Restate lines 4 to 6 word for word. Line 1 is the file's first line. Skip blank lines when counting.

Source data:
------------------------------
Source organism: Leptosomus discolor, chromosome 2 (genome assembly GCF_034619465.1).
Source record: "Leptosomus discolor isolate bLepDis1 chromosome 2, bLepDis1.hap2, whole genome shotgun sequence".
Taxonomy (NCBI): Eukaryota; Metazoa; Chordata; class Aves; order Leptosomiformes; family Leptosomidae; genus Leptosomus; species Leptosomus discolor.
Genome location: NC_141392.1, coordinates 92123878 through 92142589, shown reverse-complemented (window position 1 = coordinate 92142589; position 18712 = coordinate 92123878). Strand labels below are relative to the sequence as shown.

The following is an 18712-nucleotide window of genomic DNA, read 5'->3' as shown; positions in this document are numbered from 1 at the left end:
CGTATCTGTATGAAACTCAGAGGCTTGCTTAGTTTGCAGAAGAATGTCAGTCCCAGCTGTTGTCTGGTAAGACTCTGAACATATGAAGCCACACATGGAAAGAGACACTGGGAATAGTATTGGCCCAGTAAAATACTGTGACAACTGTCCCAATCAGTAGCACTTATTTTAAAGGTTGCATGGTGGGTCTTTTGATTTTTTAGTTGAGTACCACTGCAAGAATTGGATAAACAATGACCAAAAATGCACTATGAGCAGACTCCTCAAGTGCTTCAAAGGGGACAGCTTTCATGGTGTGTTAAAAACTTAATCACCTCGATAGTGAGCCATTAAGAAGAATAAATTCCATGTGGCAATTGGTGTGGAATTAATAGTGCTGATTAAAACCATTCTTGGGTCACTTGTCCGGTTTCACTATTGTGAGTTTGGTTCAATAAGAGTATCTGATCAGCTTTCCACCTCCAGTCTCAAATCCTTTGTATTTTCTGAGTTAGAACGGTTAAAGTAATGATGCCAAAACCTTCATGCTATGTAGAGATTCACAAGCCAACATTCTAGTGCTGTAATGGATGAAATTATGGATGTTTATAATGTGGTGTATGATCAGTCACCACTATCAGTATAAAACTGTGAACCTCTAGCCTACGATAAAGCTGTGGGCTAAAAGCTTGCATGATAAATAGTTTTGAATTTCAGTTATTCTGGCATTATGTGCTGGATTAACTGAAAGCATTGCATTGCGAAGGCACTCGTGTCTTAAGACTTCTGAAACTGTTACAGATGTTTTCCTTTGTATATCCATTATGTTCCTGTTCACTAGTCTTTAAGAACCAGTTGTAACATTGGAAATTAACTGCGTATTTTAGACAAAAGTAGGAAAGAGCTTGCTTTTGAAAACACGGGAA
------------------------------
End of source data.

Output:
Genome location: NC_141392.1, coordinates 92123878 through 92142589, shown reverse-complemented (window position 1 = coordinate 92142589; position 18712 = coordinate 92123878). Strand labels below are relative to the sequence as shown.

The following is an 18712-nucleotide window of genomic DNA, read 5'->3' as shown; positions in this document are numbered from 1 at the left end:
CGTATCTGTATGAAACTCAGAGGCTTGCTTAGTTTGCAGAAGAATGTCAGTCCCAGCTGTTGTCTGGTAAGACTCTGAACATATGAAGCCACACATGGAAAGAGACACTGGGAATAGTATTGGCCCAGTAAAATACTGTGACAACTGTCCCAATCAGTAGCACTTATTTTAAAGGTTGCATGGTGGGTCTTTTGATTTTTTAGTTGAGTACCACTGCAAGAATTGGATAAACAATGACCAAAAATGCACTATGAGCAGACTCCTCAAGTGCTTCAAAGGGGACAGCTTTCATGGTGTGTTAAAAACTTAATCACCTCGATAGTGAGCCATTAAGAAGAATAAATTCCATGTGGCAATTGGTGTGGAATTAATAGTGCTGATTAAAACCATTCTTGGGTCACTTGTCCGGTTTCACTATTGTGAGTTTGGTTCAATAAGAGTATCTGATCAGCTTTCCACCTCCAGTCTCAAATCCTTTGTATTTTCTGAGTTAGAACGGTTAAAGTAATGATGCCAAAACCTTCATGCTATGTAGAGATTCACAAGCCAACATTCTAGTGCTGTAATGGATGAAATTATGGATGTTTATAATGTGGTGTATGATCAGTCACCACTATCAGTATAAAACTGTGAACCTCTAGCCTACGATAAAGCTGTGGGCTAAAAGCTTGCATGATAAATAGTTTTGAATTTCAGTTATTCTGGCATTATGTGCTGGATTAACTGAAAGCATTGCATTGCGAAGGCACTCGTGTCTTAAGACTTCTGAAACTGTTACAGATGTTTTCCTTTGTATATCCATTATGTTCCTGTTCACTAGTCTTTAAGAACCAGTTGTAACATTGGAAATTAACTGCGTATTTTAGACAAAAGTAGGAAAGAGCTTGCTTTTGAAAACACGGGAA